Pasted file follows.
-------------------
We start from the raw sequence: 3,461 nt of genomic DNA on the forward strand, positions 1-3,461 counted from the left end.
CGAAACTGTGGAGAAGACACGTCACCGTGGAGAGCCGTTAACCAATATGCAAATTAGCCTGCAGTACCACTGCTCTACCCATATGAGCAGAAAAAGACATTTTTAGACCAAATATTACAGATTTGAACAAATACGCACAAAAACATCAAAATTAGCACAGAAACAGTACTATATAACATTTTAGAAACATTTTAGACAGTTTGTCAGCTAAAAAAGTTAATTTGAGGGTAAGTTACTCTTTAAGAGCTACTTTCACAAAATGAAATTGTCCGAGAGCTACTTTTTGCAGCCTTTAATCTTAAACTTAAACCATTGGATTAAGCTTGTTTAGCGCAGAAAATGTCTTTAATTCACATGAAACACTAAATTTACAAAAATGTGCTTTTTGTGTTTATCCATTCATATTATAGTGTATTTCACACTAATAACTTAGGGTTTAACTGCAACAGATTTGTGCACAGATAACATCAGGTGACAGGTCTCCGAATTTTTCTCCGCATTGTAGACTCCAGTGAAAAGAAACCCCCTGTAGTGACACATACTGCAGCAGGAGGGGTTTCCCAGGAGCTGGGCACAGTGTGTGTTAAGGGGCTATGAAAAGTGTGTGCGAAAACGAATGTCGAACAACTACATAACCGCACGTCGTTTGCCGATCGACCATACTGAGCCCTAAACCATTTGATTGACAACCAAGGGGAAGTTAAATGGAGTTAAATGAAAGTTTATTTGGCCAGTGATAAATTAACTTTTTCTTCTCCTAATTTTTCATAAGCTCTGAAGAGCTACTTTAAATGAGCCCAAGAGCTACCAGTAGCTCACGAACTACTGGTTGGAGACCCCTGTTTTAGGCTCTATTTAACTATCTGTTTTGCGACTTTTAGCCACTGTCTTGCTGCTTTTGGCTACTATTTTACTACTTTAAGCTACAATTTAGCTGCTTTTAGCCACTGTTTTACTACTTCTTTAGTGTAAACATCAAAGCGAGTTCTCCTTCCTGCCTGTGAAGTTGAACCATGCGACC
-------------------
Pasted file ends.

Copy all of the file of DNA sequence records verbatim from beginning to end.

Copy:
We start from the raw sequence: 3,461 nt of genomic DNA on the forward strand, positions 1-3,461 counted from the left end.
CGAAACTGTGGAGAAGACACGTCACCGTGGAGAGCCGTTAACCAATATGCAAATTAGCCTGCAGTACCACTGCTCTACCCATATGAGCAGAAAAAGACATTTTTAGACCAAATATTACAGATTTGAACAAATACGCACAAAAACATCAAAATTAGCACAGAAACAGTACTATATAACATTTTAGAAACATTTTAGACAGTTTGTCAGCTAAAAAAGTTAATTTGAGGGTAAGTTACTCTTTAAGAGCTACTTTCACAAAATGAAATTGTCCGAGAGCTACTTTTTGCAGCCTTTAATCTTAAACTTAAACCATTGGATTAAGCTTGTTTAGCGCAGAAAATGTCTTTAATTCACATGAAACACTAAATTTACAAAAATGTGCTTTTTGTGTTTATCCATTCATATTATAGTGTATTTCACACTAATAACTTAGGGTTTAACTGCAACAGATTTGTGCACAGATAACATCAGGTGACAGGTCTCCGAATTTTTCTCCGCATTGTAGACTCCAGTGAAAAGAAACCCCCTGTAGTGACACATACTGCAGCAGGAGGGGTTTCCCAGGAGCTGGGCACAGTGTGTGTTAAGGGGCTATGAAAAGTGTGTGCGAAAACGAATGTCGAACAACTACATAACCGCACGTCGTTTGCCGATCGACCATACTGAGCCCTAAACCATTTGATTGACAACCAAGGGGAAGTTAAATGGAGTTAAATGAAAGTTTATTTGGCCAGTGATAAATTAACTTTTTCTTCTCCTAATTTTTCATAAGCTCTGAAGAGCTACTTTAAATGAGCCCAAGAGCTACCAGTAGCTCACGAACTACTGGTTGGAGACCCCTGTTTTAGGCTCTATTTAACTATCTGTTTTGCGACTTTTAGCCACTGTCTTGCTGCTTTTGGCTACTATTTTACTACTTTAAGCTACAATTTAGCTGCTTTTAGCCACTGTTTTACTACTTCTTTAGTGTAAACATCAAAGCGAGTTCTCCTTCCTGCCTGTGAAGTTGAACCATGCGACC